ANAHEIM -- Joey Gallo had gone more than two weeks without hitting a home run but when he finally connected, it was a beauty.
Gallo hit a home run off Angels starter Garrett Richards that landed high on the batter's eye slope in center field at Angel Stadium in the second inning of Sunday's 4-2 win. Statcast™ had the home run at a projected distance of 490 feet and with an exit velocity of 116.2 mph.
It may have been the most impressive home run in Anaheim since Bo Jackson's home run in the 1989 All-Star Game. That was before Angel Stadium was renovated, but it still landed in the same general vicinity beyond the center-field wall.
"I don't think he's going to stop amazing us with the length of his home runs," Rangers manager Jeff Banister said. "Not only are they far, they're high, they're impressive. He's an incredible talent who has big-time power. It's fun to see him when he gets the barrel to it and they fly like that."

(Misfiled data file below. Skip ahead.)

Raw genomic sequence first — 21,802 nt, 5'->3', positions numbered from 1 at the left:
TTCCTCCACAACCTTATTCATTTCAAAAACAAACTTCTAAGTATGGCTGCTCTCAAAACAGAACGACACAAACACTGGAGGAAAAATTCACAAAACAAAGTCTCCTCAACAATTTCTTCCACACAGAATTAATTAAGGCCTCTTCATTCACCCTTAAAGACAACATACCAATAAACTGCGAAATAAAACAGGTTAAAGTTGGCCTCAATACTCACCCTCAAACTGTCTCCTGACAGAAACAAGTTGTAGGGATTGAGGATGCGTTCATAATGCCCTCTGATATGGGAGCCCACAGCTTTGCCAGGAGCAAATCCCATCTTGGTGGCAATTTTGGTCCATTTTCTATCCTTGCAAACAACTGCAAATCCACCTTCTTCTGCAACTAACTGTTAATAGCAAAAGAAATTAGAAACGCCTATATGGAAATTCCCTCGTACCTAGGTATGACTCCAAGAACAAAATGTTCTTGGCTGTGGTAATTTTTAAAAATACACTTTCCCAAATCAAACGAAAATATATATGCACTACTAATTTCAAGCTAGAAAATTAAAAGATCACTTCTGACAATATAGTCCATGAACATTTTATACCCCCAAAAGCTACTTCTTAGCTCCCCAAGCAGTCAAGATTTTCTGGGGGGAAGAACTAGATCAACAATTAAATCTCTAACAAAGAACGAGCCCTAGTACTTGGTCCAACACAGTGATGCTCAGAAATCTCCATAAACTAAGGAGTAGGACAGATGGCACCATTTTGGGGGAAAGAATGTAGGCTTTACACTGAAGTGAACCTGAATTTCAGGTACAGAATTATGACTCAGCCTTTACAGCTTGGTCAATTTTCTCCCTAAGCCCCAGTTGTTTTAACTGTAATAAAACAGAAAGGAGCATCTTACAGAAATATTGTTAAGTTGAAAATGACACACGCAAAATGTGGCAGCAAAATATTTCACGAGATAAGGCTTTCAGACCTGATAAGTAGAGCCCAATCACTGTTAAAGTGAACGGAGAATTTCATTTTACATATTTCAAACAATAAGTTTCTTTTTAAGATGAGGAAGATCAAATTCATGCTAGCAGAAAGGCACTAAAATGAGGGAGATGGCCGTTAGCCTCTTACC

"It was unbelievable," Beltre said. "There's no way that was 490 feet. It was over 500 feet. It was impressive swing, impressive two-strike swing. We all know the power, but that was a really good swing."
The home run came on a 1-2 slider from Richards that Gallo crushed to give the Rangers a 3-0 lead.
"It was two strikes, and he is nasty," Gallo said. "Been nasty all game. Honestly, I was just trying to put the ball in play, hope for the best. Got the barrel to it, and it went out."
Sunday's smash was the longest home run of Gallo's career. His previous best was 466 feet off James Hoyt of the Astros on June 14 earlier this season. His last home run came on Sept. 1.
"It has been a while since I've hit a home run," Gallo said. "I didn't really care. The hitter I am, they come in packs. One week you might hit six home runs and one week you won't. I'm fine with that. Just stick with my approach and my plan."
T.R. Sullivan has covered the Rangers since 1989, and for MLB.com since 2006. Follow him on Twitter @Sullivan_Ranger and listen to his podcast. This story was not subject to the approval of Major League Baseball or its clubs.